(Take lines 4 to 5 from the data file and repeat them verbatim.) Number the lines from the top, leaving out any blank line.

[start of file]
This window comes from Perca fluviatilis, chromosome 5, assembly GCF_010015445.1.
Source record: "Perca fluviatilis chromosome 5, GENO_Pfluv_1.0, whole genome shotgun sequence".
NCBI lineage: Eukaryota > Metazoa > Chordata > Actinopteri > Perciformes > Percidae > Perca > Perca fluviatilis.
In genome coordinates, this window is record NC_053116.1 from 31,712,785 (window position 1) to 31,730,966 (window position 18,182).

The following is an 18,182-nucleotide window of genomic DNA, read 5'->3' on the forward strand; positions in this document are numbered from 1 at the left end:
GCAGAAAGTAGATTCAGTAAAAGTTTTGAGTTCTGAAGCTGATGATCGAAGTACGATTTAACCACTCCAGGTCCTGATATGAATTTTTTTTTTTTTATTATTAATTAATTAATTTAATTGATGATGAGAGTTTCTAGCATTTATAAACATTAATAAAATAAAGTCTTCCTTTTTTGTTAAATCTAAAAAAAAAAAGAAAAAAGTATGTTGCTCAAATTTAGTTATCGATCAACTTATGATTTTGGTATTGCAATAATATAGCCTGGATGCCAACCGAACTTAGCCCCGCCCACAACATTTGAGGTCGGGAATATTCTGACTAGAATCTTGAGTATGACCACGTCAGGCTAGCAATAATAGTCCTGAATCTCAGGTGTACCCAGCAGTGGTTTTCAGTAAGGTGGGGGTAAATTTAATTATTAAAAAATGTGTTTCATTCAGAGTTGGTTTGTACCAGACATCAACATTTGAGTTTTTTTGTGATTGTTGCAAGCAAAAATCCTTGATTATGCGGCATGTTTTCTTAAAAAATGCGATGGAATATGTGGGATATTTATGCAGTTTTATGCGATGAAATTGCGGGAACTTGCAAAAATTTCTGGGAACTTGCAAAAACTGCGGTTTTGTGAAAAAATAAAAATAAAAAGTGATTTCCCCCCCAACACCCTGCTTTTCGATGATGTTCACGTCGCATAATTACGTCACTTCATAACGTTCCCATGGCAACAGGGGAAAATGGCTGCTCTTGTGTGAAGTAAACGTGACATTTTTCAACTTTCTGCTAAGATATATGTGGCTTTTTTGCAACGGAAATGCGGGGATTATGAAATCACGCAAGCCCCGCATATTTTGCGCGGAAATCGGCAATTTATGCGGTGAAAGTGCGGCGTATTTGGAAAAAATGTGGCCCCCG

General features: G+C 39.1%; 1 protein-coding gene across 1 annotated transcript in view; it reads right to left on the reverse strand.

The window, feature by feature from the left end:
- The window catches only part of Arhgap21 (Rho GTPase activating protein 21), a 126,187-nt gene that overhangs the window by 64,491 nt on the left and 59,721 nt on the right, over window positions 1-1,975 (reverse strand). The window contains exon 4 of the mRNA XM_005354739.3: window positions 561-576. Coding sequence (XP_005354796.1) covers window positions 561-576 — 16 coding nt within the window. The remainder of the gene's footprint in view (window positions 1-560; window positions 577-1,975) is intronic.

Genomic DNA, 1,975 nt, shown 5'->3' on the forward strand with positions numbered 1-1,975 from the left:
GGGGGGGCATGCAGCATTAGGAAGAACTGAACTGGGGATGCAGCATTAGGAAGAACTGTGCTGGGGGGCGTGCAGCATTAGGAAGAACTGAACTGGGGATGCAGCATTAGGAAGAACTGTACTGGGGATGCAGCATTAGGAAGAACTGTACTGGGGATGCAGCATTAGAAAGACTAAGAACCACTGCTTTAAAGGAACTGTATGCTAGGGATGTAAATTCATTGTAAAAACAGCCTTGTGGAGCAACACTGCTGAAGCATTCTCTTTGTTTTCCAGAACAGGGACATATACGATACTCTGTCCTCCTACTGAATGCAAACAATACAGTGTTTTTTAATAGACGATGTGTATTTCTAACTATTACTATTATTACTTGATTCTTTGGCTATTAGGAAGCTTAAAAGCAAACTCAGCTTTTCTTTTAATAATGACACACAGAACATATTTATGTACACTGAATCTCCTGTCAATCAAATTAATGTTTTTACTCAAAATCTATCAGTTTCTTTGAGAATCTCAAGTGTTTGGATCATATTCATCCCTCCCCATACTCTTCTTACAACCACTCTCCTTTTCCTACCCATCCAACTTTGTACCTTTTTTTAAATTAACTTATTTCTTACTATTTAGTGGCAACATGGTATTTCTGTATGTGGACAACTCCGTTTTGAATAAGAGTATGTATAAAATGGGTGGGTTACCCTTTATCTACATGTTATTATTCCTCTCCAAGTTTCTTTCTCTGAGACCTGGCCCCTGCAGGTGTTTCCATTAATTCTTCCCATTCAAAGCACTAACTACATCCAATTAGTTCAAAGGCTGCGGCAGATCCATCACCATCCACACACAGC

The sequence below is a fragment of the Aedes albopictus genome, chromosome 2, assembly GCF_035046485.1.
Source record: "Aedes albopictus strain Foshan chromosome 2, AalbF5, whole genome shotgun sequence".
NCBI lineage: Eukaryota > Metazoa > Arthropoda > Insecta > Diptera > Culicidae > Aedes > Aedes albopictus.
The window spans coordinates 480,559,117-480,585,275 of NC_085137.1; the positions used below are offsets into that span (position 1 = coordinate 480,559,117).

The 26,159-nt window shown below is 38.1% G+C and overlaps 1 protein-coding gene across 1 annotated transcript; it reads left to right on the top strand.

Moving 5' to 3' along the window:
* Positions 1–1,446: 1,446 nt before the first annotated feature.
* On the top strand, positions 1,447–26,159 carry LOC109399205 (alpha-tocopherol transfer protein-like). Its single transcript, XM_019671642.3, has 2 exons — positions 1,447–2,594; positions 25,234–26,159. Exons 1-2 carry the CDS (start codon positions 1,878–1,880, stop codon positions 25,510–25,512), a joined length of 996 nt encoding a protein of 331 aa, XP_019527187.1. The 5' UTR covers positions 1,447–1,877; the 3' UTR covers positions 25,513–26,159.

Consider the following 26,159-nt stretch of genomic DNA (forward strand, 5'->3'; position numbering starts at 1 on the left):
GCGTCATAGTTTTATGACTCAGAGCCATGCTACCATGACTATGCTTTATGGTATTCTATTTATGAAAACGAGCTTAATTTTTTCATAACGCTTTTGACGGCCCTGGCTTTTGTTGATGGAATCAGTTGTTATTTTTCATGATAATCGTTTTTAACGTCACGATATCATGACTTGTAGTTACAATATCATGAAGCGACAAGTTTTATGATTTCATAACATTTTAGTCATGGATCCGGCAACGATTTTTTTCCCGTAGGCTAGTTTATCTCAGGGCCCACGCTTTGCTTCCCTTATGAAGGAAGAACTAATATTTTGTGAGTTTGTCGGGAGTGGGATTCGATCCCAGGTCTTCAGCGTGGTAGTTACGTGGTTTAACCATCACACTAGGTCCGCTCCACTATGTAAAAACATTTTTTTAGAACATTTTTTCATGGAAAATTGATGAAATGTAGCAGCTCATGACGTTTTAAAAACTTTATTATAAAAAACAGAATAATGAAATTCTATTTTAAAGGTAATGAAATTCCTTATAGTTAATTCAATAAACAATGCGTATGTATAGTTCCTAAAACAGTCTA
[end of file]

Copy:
In genome coordinates, this window is record NC_053116.1 from 31,712,785 (window position 1) to 31,730,966 (window position 18,182).

The following is an 18,182-nucleotide window of genomic DNA, read 5'->3' on the forward strand; positions in this document are numbered from 1 at the left end: